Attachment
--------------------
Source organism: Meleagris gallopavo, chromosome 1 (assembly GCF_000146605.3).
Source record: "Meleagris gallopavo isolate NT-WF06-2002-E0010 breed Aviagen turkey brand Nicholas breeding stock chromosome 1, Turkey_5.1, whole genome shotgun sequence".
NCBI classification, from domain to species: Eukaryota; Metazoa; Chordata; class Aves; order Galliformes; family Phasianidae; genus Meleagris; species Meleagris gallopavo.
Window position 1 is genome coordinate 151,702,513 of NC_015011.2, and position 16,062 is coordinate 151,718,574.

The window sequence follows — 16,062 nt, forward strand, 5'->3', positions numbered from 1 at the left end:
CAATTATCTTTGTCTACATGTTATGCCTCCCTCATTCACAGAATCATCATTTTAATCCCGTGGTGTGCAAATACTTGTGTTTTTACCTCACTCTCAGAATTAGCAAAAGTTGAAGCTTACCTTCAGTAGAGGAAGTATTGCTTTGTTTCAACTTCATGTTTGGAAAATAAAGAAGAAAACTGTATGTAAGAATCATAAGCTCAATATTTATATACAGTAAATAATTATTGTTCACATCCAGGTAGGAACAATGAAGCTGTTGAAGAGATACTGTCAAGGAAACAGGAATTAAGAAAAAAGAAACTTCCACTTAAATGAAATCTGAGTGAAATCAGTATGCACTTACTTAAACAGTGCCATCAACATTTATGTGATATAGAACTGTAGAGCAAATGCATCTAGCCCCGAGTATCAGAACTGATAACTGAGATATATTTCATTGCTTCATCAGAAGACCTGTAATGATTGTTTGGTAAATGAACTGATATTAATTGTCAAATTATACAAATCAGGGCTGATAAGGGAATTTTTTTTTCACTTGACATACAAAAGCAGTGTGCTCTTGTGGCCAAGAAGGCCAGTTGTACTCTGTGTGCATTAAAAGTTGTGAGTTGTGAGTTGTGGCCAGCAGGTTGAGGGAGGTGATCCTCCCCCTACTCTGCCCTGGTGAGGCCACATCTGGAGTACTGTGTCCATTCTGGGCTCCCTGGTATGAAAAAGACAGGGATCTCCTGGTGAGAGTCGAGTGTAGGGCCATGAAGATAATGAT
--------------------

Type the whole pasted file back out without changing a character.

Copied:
Source organism: Meleagris gallopavo, chromosome 1 (assembly GCF_000146605.3).
Source record: "Meleagris gallopavo isolate NT-WF06-2002-E0010 breed Aviagen turkey brand Nicholas breeding stock chromosome 1, Turkey_5.1, whole genome shotgun sequence".
NCBI classification, from domain to species: Eukaryota; Metazoa; Chordata; class Aves; order Galliformes; family Phasianidae; genus Meleagris; species Meleagris gallopavo.
Window position 1 is genome coordinate 151,702,513 of NC_015011.2, and position 16,062 is coordinate 151,718,574.

The window sequence follows — 16,062 nt, forward strand, 5'->3', positions numbered from 1 at the left end:
CAATTATCTTTGTCTACATGTTATGCCTCCCTCATTCACAGAATCATCATTTTAATCCCGTGGTGTGCAAATACTTGTGTTTTTACCTCACTCTCAGAATTAGCAAAAGTTGAAGCTTACCTTCAGTAGAGGAAGTATTGCTTTGTTTCAACTTCATGTTTGGAAAATAAAGAAGAAAACTGTATGTAAGAATCATAAGCTCAATATTTATATACAGTAAATAATTATTGTTCACATCCAGGTAGGAACAATGAAGCTGTTGAAGAGATACTGTCAAGGAAACAGGAATTAAGAAAAAAGAAACTTCCACTTAAATGAAATCTGAGTGAAATCAGTATGCACTTACTTAAACAGTGCCATCAACATTTATGTGATATAGAACTGTAGAGCAAATGCATCTAGCCCCGAGTATCAGAACTGATAACTGAGATATATTTCATTGCTTCATCAGAAGACCTGTAATGATTGTTTGGTAAATGAACTGATATTAATTGTCAAATTATACAAATCAGGGCTGATAAGGGAATTTTTTTTTCACTTGACATACAAAAGCAGTGTGCTCTTGTGGCCAAGAAGGCCAGTTGTACTCTGTGTGCATTAAAAGTTGTGAGTTGTGAGTTGTGGCCAGCAGGTTGAGGGAGGTGATCCTCCCCCTACTCTGCCCTGGTGAGGCCACATCTGGAGTACTGTGTCCATTCTGGGCTCCCTGGTATGAAAAAGACAGGGATCTCCTGGTGAGAGTCGAGTGTAGGGCCATGAAGATAATGAT